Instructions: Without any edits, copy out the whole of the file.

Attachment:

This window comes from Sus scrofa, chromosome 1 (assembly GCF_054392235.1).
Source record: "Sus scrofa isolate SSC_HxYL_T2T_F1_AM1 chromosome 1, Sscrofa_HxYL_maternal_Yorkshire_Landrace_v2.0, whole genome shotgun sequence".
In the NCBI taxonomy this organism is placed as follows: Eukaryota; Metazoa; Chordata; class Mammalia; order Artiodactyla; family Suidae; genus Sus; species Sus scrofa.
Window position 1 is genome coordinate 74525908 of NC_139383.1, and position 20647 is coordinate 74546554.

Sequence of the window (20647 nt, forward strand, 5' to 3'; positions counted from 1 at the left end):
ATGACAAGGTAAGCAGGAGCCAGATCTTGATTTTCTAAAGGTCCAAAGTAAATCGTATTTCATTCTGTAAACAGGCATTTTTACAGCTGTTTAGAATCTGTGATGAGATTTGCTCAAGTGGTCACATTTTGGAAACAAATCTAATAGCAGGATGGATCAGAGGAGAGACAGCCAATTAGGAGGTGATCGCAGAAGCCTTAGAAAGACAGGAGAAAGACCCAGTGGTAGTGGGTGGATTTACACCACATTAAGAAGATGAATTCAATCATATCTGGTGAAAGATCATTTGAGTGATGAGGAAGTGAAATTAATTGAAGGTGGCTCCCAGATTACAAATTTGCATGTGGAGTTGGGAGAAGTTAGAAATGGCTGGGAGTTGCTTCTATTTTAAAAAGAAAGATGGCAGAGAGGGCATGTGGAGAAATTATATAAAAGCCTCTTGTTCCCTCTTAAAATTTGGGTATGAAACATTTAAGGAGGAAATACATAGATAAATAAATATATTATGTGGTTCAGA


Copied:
This window comes from Sus scrofa, chromosome 1 (assembly GCF_054392235.1).
Source record: "Sus scrofa isolate SSC_HxYL_T2T_F1_AM1 chromosome 1, Sscrofa_HxYL_maternal_Yorkshire_Landrace_v2.0, whole genome shotgun sequence".
In the NCBI taxonomy this organism is placed as follows: Eukaryota; Metazoa; Chordata; class Mammalia; order Artiodactyla; family Suidae; genus Sus; species Sus scrofa.
Window position 1 is genome coordinate 74525908 of NC_139383.1, and position 20647 is coordinate 74546554.

Sequence of the window (20647 nt, forward strand, 5' to 3'; positions counted from 1 at the left end):
ATGACAAGGTAAGCAGGAGCCAGATCTTGATTTTCTAAAGGTCCAAAGTAAATCGTATTTCATTCTGTAAACAGGCATTTTTACAGCTGTTTAGAATCTGTGATGAGATTTGCTCAAGTGGTCACATTTTGGAAACAAATCTAATAGCAGGATGGATCAGAGGAGAGACAGCCAATTAGGAGGTGATCGCAGAAGCCTTAGAAAGACAGGAGAAAGACCCAGTGGTAGTGGGTGGATTTACACCACATTAAGAAGATGAATTCAATCATATCTGGTGAAAGATCATTTGAGTGATGAGGAAGTGAAATTAATTGAAGGTGGCTCCCAGATTACAAATTTGCATGTGGAGTTGGGAGAAGTTAGAAATGGCTGGGAGTTGCTTCTATTTTAAAAAGAAAGATGGCAGAGAGGGCATGTGGAGAAATTATATAAAAGCCTCTTGTTCCCTCTTAAAATTTGGGTATGAAACATTTAAGGAGGAAATACATAGATAAATAAATATATTATGTGGTTCAGA